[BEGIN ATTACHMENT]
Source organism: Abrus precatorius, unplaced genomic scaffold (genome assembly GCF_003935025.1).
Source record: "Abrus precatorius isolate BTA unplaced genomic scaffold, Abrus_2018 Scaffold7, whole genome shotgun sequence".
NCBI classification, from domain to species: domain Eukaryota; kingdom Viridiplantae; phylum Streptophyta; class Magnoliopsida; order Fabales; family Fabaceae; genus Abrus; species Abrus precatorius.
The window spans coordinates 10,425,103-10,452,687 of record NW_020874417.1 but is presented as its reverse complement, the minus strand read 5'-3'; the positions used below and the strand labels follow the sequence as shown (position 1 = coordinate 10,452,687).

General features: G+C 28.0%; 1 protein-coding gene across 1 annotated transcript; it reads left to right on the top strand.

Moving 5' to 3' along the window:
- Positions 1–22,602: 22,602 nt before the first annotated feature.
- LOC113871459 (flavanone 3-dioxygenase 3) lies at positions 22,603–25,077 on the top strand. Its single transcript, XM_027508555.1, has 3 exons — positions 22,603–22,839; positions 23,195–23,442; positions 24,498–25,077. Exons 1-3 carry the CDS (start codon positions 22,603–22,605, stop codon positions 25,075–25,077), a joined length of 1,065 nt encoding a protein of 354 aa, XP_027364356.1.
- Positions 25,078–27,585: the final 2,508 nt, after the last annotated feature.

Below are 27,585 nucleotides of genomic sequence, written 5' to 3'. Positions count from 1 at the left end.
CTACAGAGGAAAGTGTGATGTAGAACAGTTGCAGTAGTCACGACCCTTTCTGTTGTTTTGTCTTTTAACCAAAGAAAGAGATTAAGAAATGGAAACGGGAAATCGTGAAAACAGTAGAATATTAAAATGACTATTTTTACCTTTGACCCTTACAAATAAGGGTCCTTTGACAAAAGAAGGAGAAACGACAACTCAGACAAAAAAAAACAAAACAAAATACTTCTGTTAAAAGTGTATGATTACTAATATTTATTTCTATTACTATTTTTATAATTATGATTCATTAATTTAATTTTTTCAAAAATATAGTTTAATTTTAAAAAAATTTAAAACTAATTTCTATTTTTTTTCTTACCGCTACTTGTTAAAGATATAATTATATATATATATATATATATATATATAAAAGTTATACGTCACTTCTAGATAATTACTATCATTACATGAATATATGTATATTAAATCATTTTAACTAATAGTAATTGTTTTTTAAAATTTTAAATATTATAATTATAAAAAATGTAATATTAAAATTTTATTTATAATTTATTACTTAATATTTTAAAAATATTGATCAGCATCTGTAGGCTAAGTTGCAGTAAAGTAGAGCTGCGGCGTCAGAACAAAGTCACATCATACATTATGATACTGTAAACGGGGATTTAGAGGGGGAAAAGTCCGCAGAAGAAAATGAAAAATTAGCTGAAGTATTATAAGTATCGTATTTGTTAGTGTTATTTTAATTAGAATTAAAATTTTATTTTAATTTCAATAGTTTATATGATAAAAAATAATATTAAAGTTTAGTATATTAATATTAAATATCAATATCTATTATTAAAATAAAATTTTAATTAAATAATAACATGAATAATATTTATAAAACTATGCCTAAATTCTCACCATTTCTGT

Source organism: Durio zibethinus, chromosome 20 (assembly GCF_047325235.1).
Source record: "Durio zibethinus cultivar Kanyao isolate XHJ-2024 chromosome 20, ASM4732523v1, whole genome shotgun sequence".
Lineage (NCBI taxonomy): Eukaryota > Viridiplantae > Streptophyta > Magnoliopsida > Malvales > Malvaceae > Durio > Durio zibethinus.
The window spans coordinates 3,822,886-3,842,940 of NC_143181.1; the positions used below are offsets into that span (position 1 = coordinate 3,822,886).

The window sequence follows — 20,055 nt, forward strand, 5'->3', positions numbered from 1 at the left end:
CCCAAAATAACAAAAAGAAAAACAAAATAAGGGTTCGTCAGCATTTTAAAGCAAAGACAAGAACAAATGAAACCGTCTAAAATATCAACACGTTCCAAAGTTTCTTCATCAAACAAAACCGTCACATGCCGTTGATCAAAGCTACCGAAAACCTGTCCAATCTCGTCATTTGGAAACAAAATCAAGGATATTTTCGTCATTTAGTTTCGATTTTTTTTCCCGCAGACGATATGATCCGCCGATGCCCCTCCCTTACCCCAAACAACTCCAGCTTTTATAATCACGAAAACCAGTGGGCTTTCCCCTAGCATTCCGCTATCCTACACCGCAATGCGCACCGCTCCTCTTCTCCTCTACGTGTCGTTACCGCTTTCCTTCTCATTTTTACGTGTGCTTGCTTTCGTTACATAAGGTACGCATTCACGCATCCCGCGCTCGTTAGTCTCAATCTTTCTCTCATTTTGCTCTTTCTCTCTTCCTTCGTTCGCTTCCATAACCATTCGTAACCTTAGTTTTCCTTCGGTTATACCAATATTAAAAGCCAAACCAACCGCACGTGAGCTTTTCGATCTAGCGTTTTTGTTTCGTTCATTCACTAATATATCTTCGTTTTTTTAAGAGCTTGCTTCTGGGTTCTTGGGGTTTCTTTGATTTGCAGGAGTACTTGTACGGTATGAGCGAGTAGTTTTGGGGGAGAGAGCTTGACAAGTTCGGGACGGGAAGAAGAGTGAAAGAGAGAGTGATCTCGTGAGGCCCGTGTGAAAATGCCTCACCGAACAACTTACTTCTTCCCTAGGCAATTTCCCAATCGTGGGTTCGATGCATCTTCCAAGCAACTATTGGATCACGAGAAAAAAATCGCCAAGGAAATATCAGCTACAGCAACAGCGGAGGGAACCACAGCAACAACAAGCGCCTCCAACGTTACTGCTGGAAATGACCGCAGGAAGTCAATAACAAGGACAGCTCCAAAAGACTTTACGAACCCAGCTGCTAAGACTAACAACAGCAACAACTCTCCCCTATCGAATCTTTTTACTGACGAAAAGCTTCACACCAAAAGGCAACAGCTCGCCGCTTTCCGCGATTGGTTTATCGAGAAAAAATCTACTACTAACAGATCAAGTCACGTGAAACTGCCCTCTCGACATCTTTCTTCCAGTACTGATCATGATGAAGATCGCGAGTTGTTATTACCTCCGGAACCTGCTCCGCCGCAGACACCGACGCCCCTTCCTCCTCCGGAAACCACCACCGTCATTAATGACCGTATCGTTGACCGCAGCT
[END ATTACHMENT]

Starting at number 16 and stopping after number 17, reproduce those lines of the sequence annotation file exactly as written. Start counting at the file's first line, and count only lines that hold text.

The window sequence follows — 20,055 nt, forward strand, 5'->3', positions numbered from 1 at the left end:
CCCAAAATAACAAAAAGAAAAACAAAATAAGGGTTCGTCAGCATTTTAAAGCAAAGACAAGAACAAATGAAACCGTCTAAAATATCAACACGTTCCAAAGTTTCTTCATCAAACAAAACCGTCACATGCCGTTGATCAAAGCTACCGAAAACCTGTCCAATCTCGTCATTTGGAAACAAAATCAAGGATATTTTCGTCATTTAGTTTCGATTTTTTTTCCCGCAGACGATATGATCCGCCGATGCCCCTCCCTTACCCCAAACAACTCCAGCTTTTATAATCACGAAAACCAGTGGGCTTTCCCCTAGCATTCCGCTATCCTACACCGCAATGCGCACCGCTCCTCTTCTCCTCTACGTGTCGTTACCGCTTTCCTTCTCATTTTTACGTGTGCTTGCTTTCGTTACATAAGGTACGCATTCACGCATCCCGCGCTCGTTAGTCTCAATCTTTCTCTCATTTTGCTCTTTCTCTCTTCCTTCGTTCGCTTCCATAACCATTCGTAACCTTAGTTTTCCTTCGGTTATACCAATATTAAAAGCCAAACCAACCGCACGTGAGCTTTTCGATCTAGCGTTTTTGTTTCGTTCATTCACTAATATATCTTCGTTTTTTTAAGAGCTTGCTTCTGGGTTCTTGGGGTTTCTTTGATTTGCAGGAGTACTTGTACGGTATGAGCGAGTAGTTTTGGGGGAGAGAGCTTGACAAGTTCGGGACGGGAAGAAGAGTGAAAGAGAGAGTGATCTCGTGAGGCCCGTGTGAAAATGCCTCACCGAACAACTTACTTCTTCCCTAGGCAATTTCCCAATCGTGGGTTCGATGCATCTTCCAAGCAACTATTGGATCACGAGAAAAAAATCGCCAAGGAAATATCAGCTACAGCAACAGCGGAGGGAACCACAGCAACAACAAGCGCCTCCAACGTTACTGCTGGAAATGACCGCAGGAAGTCAATAACAAGGACAGCTCCAAAAGACTTTACGAACCCAGCTGCTAAGACTAACAACAGCAACAACTCTCCCCTATCGAATCTTTTTACTGACGAAAAGCTTCACACCAAAAGGCAACAGCTCGCCGCTTTCCGCGATTGGTTTATCGAGAAAAAATCTACTACTAACAGATCAAGTCACGTGAAACTGCCCTCTCGACATCTTTCTTCCAGTACTGATCATGATGAAGATCGCGAGTTGTTATTACCTCCGGAACCTGCTCCGCCGCAGACACCGACGCCCCTTCCTCCTCCGGAAACCACCACCGTCATTAATGACCGTATCGTTGACCGCAGCT